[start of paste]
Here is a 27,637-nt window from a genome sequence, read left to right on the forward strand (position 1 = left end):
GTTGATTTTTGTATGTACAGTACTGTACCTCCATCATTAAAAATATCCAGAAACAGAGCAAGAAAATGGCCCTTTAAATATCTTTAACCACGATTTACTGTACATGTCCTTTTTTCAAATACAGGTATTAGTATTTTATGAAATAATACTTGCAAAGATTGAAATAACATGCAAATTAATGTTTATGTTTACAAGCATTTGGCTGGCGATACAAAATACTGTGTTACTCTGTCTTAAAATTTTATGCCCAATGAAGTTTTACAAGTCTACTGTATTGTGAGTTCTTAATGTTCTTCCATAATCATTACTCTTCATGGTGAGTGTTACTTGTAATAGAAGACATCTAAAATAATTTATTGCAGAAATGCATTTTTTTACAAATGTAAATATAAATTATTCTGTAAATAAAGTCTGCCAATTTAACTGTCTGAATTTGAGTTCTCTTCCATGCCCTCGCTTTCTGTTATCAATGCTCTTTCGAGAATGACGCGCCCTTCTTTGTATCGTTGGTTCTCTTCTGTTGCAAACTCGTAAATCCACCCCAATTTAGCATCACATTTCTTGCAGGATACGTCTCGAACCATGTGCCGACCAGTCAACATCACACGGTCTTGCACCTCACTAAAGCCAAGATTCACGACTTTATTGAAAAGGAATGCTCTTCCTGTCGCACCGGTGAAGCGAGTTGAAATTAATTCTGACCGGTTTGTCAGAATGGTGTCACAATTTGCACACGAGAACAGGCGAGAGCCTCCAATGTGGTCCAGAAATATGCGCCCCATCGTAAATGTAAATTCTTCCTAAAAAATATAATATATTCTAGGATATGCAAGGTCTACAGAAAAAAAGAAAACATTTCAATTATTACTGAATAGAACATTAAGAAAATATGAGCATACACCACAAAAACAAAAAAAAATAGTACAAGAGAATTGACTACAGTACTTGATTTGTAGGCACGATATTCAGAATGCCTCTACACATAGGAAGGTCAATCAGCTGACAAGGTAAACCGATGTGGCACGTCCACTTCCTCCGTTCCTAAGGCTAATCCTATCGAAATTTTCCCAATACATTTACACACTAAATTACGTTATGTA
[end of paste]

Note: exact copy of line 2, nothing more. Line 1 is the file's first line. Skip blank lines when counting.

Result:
GTTGATTTTTGTATGTACAGTACTGTACCTCCATCATTAAAAATATCCAGAAACAGAGCAAGAAAATGGCCCTTTAAATATCTTTAACCACGATTTACTGTACATGTCCTTTTTTCAAATACAGGTATTAGTATTTTATGAAATAATACTTGCAAAGATTGAAATAACATGCAAATTAATGTTTATGTTTACAAGCATTTGGCTGGCGATACAAAATACTGTGTTACTCTGTCTTAAAATTTTATGCCCAATGAAGTTTTACAAGTCTACTGTATTGTGAGTTCTTAATGTTCTTCCATAATCATTACTCTTCATGGTGAGTGTTACTTGTAATAGAAGACATCTAAAATAATTTATTGCAGAAATGCATTTTTTTACAAATGTAAATATAAATTATTCTGTAAATAAAGTCTGCCAATTTAACTGTCTGAATTTGAGTTCTCTTCCATGCCCTCGCTTTCTGTTATCAATGCTCTTTCGAGAATGACGCGCCCTTCTTTGTATCGTTGGTTCTCTTCTGTTGCAAACTCGTAAATCCACCCCAATTTAGCATCACATTTCTTGCAGGATACGTCTCGAACCATGTGCCGACCAGTCAACATCACACGGTCTTGCACCTCACTAAAGCCAAGATTCACGACTTTATTGAAAAGGAATGCTCTTCCTGTCGCACCGGTGAAGCGAGTTGAAATTAATTCTGACCGGTTTGTCAGAATGGTGTCACAATTTGCACACGAGAACAGGCGAGAGCCTCCAATGTGGTCCAGAAATATGCGCCCCATCGTAAATGTAAATTCTTCCTAAAAAATATAATATATTCTAGGATATGCAAGGTCTACAGAAAAAAAGAAAACATTTCAATTATTACTGAATAGAACATTAAGAAAATATGAGCATACACCACAAAAACAAAAAAAAATAGTACAAGAGAATTGACTACAGTACTTGATTTGTAGGCACGATATTCAGAATGCCTCTACACATAGGAAGGTCAATCAGCTGACAAGGTAAACCGATGTGGCACGTCCACTTCCTCCGTTCCTAAGGCTAATCCTATCGAAATTTTCCCAATACATTTACACACTAAATTACGTTATGTA